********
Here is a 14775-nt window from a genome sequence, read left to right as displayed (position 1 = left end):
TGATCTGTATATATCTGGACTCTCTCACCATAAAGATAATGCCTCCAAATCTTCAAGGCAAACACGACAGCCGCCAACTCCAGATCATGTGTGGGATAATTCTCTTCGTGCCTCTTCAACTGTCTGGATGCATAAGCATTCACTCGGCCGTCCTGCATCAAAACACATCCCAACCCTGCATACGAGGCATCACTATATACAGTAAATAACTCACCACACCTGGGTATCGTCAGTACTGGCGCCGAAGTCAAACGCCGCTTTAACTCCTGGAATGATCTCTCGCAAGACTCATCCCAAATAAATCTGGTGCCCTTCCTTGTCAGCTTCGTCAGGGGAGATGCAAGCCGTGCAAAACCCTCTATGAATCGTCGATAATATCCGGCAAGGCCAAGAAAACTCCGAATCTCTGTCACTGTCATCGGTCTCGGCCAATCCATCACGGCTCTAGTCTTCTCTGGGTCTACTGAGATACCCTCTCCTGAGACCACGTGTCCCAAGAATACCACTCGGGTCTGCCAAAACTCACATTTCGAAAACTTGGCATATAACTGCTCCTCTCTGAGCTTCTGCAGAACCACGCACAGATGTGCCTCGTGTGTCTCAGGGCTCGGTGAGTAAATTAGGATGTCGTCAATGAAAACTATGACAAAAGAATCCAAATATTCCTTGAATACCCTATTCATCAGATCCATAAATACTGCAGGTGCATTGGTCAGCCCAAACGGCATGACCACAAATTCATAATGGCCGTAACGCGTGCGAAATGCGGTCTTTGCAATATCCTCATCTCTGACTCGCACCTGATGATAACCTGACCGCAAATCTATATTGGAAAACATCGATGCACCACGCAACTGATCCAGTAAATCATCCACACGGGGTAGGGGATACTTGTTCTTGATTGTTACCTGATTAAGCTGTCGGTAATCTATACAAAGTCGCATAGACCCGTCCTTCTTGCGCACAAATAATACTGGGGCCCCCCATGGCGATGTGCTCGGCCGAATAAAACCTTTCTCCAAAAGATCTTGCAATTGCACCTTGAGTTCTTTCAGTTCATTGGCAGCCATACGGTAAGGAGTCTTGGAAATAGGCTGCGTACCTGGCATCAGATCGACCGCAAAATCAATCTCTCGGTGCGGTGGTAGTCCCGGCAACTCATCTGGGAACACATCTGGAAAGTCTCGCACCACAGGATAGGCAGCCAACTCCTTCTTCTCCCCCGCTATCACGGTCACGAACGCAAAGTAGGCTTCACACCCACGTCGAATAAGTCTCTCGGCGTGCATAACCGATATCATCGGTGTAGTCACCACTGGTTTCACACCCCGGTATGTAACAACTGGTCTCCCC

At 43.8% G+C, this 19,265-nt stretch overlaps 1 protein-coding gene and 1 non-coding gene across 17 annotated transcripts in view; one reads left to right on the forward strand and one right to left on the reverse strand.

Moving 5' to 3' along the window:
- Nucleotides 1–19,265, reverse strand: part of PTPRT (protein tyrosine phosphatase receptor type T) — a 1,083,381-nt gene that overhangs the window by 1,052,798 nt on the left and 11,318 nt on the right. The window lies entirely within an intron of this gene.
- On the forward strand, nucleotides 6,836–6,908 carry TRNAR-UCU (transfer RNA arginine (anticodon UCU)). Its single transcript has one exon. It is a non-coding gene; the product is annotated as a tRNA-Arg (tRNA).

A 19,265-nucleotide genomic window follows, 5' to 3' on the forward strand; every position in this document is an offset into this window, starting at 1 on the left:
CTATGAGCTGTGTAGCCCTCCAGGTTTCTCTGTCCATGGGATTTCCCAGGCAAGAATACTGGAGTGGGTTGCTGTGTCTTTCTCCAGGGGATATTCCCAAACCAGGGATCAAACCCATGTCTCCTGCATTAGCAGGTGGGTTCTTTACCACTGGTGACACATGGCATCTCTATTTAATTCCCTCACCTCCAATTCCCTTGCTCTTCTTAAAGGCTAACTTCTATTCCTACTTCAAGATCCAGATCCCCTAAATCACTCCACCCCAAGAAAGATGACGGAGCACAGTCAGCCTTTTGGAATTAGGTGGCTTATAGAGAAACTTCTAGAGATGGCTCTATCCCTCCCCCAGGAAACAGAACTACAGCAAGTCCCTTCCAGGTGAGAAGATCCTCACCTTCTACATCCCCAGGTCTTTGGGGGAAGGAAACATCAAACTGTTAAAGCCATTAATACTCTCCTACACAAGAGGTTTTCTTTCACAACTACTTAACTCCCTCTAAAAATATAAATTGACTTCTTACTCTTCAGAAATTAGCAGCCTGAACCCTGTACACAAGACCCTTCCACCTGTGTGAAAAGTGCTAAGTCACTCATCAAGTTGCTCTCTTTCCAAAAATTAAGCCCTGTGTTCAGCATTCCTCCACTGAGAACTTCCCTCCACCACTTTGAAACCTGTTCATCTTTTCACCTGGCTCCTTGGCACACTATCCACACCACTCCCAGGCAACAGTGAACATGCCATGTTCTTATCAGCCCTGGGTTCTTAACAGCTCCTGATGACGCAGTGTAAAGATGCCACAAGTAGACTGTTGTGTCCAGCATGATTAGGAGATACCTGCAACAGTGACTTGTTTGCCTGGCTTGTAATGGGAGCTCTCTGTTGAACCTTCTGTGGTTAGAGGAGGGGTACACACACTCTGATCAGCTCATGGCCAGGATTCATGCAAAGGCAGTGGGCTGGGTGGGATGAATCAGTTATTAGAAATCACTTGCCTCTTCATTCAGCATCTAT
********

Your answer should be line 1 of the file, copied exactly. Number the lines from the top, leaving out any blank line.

Here is a 14775-nt window from a genome sequence, read left to right as displayed (position 1 = left end):